When the Deputy prefaces his remarks to me with "To be fair", I get very worried because I am not used to it.
As the Deputy is aware, historically, Ireland has not issued driving licences to asylum seekers. The Supreme Court ruling last year stating that asylum seekers may work while awaiting the outcome of their asylum applications has no direct relevance to driver licensing law. That judgment was in respect of a right to work only and does not confer an entitlement to a driving licence in order to obtain certain types of employment. The two issues are legally quite distinct and the court ruling does not change the position.
I have, as the Deputy knows, asked my officials to re-examine the question of whether we should issue driving licences to asylum seekers, as I know some EU member states do. The matters at issue in the case of driver licences for asylum seekers are matters of both EU and national driver licensing law. I understand, based on legal advice, that it would be possible to issue asylum seekers with driving licences, and I will be happy to consider that, once other matters are resolved.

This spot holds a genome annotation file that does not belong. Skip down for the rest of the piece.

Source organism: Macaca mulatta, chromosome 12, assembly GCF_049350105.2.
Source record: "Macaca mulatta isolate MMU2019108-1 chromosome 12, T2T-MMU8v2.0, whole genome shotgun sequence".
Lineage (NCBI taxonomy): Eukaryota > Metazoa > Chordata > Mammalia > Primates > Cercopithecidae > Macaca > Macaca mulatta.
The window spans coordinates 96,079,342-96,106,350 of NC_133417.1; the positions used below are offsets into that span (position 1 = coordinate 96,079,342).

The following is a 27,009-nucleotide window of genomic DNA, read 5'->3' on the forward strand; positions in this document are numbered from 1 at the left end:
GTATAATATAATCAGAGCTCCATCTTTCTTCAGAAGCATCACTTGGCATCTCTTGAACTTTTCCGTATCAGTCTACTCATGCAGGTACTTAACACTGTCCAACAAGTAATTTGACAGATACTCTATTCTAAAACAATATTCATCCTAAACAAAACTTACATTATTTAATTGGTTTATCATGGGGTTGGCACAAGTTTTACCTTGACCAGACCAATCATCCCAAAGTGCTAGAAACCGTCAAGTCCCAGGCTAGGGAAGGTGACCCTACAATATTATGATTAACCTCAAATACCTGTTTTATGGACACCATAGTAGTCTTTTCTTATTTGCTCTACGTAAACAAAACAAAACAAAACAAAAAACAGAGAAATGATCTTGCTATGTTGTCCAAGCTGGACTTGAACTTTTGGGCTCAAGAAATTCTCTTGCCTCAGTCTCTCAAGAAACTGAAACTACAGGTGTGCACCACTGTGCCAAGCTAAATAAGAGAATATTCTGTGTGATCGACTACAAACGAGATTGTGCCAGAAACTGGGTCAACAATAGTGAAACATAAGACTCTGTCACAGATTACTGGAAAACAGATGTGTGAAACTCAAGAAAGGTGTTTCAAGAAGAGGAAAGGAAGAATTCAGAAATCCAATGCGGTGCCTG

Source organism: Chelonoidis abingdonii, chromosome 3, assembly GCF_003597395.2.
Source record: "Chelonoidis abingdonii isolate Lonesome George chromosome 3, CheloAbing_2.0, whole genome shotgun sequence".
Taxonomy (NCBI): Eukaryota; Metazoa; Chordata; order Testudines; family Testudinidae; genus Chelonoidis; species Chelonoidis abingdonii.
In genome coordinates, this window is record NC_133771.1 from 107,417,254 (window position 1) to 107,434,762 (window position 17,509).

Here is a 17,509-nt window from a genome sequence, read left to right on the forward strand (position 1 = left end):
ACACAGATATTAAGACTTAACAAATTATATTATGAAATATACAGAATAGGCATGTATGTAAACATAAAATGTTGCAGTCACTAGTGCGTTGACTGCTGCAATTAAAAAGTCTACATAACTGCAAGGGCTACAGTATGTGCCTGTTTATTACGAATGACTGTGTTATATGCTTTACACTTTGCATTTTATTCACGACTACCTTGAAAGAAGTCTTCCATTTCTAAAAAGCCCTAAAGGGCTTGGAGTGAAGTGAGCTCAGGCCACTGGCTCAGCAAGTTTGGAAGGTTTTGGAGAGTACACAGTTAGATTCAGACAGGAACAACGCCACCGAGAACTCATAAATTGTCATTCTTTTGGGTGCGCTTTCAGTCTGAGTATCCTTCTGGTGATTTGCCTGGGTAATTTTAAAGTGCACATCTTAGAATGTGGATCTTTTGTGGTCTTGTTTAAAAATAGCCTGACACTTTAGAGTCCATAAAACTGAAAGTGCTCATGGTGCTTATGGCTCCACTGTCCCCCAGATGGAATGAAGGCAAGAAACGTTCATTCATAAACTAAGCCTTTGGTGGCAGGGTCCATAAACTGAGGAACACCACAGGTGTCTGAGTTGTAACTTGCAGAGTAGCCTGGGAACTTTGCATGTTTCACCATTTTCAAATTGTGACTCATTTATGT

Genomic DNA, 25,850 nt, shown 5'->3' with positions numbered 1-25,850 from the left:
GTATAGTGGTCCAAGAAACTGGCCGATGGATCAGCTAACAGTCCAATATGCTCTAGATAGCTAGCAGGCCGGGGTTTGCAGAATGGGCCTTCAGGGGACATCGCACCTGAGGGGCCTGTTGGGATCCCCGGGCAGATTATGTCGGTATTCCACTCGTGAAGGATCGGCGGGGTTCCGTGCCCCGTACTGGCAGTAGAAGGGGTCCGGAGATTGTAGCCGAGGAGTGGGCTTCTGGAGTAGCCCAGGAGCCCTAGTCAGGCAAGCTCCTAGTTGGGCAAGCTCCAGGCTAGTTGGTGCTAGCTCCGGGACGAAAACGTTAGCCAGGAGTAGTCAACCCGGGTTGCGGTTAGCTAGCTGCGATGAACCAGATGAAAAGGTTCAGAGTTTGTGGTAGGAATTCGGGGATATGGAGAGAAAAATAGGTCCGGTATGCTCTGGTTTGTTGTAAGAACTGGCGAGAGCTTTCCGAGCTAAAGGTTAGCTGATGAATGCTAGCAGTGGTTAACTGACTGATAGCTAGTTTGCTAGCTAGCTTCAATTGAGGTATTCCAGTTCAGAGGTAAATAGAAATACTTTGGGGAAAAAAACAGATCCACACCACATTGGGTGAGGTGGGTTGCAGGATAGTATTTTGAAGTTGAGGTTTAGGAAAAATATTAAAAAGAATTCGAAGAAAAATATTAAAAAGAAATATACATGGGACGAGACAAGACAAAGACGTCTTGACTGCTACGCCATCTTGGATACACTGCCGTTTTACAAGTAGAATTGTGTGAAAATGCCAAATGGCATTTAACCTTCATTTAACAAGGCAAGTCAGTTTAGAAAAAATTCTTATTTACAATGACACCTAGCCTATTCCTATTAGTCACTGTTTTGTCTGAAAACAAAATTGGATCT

Verification for the purposes of obtaining a driving licence is an important issue. This may prove difficult for asylum seekers but it is a requirement that all applicants have to meet. It would not be appropriate to require some applicants to meet higher standards of ID verification than other driving licence applicants. The other matters, as I have previously stated to the Deputy, relate to the integrity of the driver licensing system and, in that regard, I have written to my colleague, the Minister for Justice and Equality. I have not yet received an update for the Deputy since my previous reply to him in April. As I informed the Deputy at that time, my understanding is that the Minister for Justice and Equality is currently seeking background material from the European Migration Network as to the interpretation and implementation of Article 12 of Directive 2006/26/EC.